MLB.com: How about the growth of the sport internationally?
Hurst: It's been quite fun to participate in. When we first started with the camps in Italy, we had 14- and 15-year-old kids. Actually, one of the first kids we had was [Mariners infielder] Alex Liddi. He was in that camp as just a 14-year-old kid. He was gangly and just a young boy. So it's interesting to watch the game develop. But with baseball out of the Olympics, the Classic is really significant. That's the way a lot of the countries and baseball federations get their funding now.
MLB.com: So the interest internationally is light years away from when you started more than a decade ago?
Hurst: I've found that there a lot of people around the world who are really passionate about the game. They have tall mountains to climb, because it's a second-tier sport in a lot of these countries. But more and more kids are playing. Coaches are getting better. We're starting to develop some kids in countries no one would have ever expected. Kids in Italy and Lithuania have been signed and are showing some promise. We had two kids sign from Moldavia. The Reds just signed a kid from Slovakia, a good-looking left-handed pitcher. We're starting to get better and better athletes. A lot of good things are happening. It's slow, but it's happening.
MLB.com: Where do you see the greatest growth in the sport?
Hurst: I see it in Brazil, in Colombia. In Europe, the Dutch have done a great job. It's a very mature program. Germany is making a lot of progress. The Czech Republic, actually, has a lot of good-looking players. They're progressing. The French are trying. There are some really good coaches in Sweden. They're just starting to get all the athletes they need to play there. And there are the Eastern Bloc countries. There are a lot of great softball players in New Zealand. And they're starting to introduce the game of hardball over there.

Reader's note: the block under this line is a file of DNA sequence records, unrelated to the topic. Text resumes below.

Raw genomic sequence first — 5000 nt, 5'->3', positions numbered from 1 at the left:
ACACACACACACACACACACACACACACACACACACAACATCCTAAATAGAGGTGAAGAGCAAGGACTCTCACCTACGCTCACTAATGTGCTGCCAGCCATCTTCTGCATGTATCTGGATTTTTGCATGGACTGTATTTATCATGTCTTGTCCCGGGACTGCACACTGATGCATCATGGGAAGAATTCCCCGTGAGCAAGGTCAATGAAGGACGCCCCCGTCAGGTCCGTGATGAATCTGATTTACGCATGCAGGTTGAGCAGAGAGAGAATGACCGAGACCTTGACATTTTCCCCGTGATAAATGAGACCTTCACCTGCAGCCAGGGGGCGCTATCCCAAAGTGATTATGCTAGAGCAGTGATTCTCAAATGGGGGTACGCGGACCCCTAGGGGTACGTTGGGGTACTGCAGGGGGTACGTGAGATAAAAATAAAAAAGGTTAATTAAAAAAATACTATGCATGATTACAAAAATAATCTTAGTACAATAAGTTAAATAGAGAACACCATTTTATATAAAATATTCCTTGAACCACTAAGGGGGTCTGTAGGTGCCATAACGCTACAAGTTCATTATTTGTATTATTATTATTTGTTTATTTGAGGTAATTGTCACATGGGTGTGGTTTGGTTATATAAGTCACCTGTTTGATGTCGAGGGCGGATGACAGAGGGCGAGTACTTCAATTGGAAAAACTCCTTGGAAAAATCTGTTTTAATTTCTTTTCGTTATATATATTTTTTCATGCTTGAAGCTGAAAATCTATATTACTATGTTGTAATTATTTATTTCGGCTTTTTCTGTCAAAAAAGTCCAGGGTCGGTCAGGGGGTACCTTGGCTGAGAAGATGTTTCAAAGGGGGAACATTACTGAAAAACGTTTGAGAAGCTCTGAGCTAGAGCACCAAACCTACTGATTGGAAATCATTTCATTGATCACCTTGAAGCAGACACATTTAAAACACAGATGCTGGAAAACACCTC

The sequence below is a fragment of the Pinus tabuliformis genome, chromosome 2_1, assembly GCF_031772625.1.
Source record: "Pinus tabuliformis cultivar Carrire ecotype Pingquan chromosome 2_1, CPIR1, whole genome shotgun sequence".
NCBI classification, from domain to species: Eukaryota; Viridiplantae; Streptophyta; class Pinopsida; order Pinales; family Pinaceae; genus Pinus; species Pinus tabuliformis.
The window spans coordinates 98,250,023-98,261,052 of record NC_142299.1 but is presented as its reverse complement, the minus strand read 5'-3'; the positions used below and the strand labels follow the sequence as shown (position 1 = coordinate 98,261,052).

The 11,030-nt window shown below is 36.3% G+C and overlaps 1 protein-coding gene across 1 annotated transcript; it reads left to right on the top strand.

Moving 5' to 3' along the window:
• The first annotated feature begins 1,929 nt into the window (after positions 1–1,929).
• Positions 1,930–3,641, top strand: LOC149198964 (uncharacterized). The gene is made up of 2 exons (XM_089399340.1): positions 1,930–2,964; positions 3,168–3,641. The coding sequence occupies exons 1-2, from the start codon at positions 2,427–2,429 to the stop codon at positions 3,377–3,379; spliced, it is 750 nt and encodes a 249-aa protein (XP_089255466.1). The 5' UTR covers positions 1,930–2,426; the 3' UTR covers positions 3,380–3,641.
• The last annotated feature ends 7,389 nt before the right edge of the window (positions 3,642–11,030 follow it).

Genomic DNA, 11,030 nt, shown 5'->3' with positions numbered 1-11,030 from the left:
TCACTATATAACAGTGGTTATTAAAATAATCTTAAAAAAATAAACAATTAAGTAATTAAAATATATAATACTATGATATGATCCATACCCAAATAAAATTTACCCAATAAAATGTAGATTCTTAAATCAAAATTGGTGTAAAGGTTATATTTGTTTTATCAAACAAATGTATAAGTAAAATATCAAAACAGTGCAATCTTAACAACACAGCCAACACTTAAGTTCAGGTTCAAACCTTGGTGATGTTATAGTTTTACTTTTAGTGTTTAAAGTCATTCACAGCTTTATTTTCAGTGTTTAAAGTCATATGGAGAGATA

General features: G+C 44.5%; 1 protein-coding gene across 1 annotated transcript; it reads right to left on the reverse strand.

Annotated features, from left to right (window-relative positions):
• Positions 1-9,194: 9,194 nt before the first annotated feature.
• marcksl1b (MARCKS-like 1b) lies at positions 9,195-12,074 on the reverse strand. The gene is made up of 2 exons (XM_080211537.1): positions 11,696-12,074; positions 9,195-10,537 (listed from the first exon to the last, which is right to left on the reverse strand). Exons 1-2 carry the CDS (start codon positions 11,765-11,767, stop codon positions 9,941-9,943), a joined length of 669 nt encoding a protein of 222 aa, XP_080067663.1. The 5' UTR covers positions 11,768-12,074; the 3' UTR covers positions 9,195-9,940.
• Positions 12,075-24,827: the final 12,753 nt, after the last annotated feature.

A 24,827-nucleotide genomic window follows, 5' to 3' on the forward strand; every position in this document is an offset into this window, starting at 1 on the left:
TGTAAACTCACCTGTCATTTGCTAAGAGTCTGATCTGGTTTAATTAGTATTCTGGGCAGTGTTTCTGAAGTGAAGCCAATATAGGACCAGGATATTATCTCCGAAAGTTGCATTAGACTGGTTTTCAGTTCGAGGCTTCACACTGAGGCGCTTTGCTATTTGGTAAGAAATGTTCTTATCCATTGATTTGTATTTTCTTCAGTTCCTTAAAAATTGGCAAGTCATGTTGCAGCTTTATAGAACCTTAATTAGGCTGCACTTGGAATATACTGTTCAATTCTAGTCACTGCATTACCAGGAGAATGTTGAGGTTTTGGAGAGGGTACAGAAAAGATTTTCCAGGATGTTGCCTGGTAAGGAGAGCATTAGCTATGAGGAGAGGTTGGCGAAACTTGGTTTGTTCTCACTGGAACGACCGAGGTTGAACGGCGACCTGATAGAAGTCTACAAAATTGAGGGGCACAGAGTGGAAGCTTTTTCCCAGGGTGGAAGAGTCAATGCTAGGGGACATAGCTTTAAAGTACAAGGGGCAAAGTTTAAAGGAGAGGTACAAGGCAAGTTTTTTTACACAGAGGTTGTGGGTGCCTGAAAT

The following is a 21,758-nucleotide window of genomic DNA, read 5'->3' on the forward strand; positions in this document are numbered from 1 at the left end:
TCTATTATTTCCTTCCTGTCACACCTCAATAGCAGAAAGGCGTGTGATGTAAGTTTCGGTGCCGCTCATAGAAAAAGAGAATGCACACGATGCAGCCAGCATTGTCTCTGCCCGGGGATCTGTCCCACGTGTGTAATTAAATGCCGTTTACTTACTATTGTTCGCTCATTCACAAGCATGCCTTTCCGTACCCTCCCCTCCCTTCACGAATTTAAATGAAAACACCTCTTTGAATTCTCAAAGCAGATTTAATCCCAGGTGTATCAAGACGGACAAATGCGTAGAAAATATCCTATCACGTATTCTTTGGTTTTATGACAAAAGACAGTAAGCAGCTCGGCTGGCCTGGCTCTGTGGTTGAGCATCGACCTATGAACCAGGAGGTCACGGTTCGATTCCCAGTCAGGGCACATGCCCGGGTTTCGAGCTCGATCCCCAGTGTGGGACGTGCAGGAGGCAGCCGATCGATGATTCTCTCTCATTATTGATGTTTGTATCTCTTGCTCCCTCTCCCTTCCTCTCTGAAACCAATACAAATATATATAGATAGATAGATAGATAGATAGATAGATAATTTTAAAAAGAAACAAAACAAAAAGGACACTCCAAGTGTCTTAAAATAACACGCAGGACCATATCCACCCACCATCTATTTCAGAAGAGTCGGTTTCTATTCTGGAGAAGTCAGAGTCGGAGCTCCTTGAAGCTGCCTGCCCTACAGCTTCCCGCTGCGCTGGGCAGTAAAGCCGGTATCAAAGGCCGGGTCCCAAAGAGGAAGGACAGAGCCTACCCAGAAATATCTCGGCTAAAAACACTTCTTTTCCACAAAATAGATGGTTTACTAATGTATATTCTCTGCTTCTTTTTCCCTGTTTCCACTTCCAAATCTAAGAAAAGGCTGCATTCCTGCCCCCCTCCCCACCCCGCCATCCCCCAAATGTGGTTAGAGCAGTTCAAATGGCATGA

MLB.com: This has all happened since 2000, when the U.S. won the gold medal in the Olympics. Only eight countries qualified. Back then, almost none of this existed. So it's really not so slow. It's only been 13 years, a blink in the eye of world history.
Hurst: I guess when you look at it from that perspective, it has grown pretty quickly. Baseball is just like any other business, to a certain degree. You're competing for athletes. You're competing with golf, tennis, basketball, hockey and especially soccer around the world. We've got to do a good job of giving them a reason to play baseball. Here in the States and the Caribbean and Japan, all the kids play, so the best athletes are exposed to it.
MLB.com: Have you thought about being a pitching coach in the Majors?
Hurst: Nothing has really jumped out at me. I think everybody would like to get back in the big leagues. That's the greatest place in the world to play and to coach. I don't know. I haven't spent a lot of time thinking about it. I really enjoy doing this. I'll cross that bridge if it comes.
MLB.com: You were back for the Red Sox reunion last year on the day of Fenway's 100th birthday?
Hurst: That was incredible. It was a great day. I saw guys I hadn't seen in 25, 30 years. Man, it was fun. And to go back out on that field and stand there with them. I'm standing by Jim Lonborg and Dennis Eckersley and Pedro Martinez, all the guys who came back. Bobby Stanley. Yaz. Billy Buck. Carlton Fisk. The guys who came before me. Pumpsie Green, who changed the face of the franchise. Jim Rice. Just great guys. It was just phenomenal to be there.
MLB.com: In your heart, do you consider yourself to be a member of the Red Sox?
Hurst: Yeah, probably. If I had to pick a place, that's probably where I'd hang my hat.
Barry M. Bloom is national reporter for MLB.com and writes an MLBlog, Boomskie on Baseball. Follow @boomskie on Twitter. This story was not subject to the approval of Major League Baseball or its clubs.